Satellites of Minor Planets

Tom Van Flandern, Meta Research

This article presents one view on the origin of asteroids. It is extracted from the Meta Research Bulletin for March, 1994, published by Meta Research, Inc., P.O. Box 15186, Chevy Chase, Md. The pictures and information on the Galileo mission imaging at the end of the article were downloaded from the NASA Jet Propulsion Laboratory web site at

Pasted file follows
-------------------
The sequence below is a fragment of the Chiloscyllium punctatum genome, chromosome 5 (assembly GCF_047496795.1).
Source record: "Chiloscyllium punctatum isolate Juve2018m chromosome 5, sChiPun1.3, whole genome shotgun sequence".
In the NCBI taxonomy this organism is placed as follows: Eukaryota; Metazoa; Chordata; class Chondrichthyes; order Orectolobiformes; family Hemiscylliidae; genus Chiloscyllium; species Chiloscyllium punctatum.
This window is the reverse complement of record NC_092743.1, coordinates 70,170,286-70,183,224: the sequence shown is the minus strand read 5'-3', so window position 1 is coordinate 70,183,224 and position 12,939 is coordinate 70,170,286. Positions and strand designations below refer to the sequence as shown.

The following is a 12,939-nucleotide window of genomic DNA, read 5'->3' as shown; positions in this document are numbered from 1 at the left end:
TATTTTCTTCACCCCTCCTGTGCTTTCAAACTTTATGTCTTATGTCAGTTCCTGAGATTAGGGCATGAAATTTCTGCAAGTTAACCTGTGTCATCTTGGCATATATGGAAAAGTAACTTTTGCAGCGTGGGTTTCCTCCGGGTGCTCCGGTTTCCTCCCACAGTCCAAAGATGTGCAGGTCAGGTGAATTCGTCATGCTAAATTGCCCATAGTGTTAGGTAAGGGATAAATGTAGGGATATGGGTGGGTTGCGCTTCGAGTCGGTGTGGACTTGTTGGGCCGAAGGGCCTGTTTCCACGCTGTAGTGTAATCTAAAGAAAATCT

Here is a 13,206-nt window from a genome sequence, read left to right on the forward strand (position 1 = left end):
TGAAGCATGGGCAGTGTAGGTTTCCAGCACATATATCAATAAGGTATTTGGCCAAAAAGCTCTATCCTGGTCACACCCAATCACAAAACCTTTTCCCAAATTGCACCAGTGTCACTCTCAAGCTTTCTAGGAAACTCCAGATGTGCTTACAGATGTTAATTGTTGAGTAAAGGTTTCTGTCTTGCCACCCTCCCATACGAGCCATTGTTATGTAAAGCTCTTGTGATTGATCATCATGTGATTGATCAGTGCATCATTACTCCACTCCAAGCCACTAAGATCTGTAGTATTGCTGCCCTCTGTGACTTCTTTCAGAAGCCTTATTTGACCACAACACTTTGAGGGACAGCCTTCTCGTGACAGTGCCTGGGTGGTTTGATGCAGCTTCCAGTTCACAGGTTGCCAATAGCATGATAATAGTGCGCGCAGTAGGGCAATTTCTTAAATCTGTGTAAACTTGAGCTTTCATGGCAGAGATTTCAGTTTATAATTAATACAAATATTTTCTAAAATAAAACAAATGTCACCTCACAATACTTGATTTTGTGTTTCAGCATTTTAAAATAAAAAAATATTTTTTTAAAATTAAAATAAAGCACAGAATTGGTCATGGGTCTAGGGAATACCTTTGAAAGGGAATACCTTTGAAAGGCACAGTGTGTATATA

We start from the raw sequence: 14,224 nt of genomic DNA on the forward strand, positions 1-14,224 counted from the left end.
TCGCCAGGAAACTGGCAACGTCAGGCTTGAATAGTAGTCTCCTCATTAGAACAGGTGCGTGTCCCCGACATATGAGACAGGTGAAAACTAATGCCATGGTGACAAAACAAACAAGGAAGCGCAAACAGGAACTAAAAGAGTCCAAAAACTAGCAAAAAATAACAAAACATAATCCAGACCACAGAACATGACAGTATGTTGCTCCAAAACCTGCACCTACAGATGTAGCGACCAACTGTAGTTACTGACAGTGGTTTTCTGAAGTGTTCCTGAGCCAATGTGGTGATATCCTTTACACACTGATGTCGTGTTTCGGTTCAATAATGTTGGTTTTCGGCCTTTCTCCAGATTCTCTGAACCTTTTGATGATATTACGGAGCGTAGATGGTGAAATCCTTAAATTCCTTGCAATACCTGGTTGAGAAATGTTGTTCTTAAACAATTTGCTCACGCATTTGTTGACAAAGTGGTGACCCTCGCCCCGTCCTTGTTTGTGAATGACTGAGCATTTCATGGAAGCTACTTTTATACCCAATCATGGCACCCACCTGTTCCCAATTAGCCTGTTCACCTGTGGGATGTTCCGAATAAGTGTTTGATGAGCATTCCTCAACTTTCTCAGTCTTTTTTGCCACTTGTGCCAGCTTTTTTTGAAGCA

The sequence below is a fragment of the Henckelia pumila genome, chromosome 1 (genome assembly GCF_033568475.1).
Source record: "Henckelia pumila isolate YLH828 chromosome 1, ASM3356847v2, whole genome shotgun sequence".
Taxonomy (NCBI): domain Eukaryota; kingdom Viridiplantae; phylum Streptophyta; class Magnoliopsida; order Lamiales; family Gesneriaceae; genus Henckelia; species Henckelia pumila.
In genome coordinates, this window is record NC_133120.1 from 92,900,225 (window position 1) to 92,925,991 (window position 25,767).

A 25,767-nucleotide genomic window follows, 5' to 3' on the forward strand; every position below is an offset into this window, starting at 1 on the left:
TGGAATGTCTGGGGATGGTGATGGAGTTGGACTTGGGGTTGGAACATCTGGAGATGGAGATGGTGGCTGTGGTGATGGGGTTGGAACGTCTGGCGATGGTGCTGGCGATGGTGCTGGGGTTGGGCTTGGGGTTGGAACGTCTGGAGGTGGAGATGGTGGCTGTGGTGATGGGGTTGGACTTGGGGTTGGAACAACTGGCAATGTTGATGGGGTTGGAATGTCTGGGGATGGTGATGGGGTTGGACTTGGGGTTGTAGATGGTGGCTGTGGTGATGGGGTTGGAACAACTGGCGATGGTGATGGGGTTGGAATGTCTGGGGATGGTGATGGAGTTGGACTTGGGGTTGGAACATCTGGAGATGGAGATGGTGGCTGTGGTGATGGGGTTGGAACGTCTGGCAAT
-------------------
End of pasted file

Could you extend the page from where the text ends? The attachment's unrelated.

One of the key predictions of the exploded planet hypothesis is that most minor planets will be accompanied by debris clouds, the larger fragments of which would be classified as "minor satellites". If the thousands of objects orbiting between Mars and Jupiter did indeed originate in a planetary explosion, then satellites of minor planets must be both numerous and commonplace. Evidence of just that has accumulated over the years, but has been hotly disputed by mainstream asteroid experts ("asteroid" and "minor planet" are synonymous). This is because satellites cannot get into stable orbits under normal circumstances if the standard paradigm is correct -- that minor planets or their parent bodies condensed from the primeval solar nebula. So the prediction that such satellites are abundant is indeed a decisive one for choosing between the two competing theories. Most existing prior evidence for asteroid moons was collected through the International Occultation Timing Association (IOTA)'s efforts at the initiative of astronomer David Dunham. Dunham also reported the first asteroid moon recognized for what it was to the American Astronomical Society following a discovery observation by observer Paul Maley in 1977.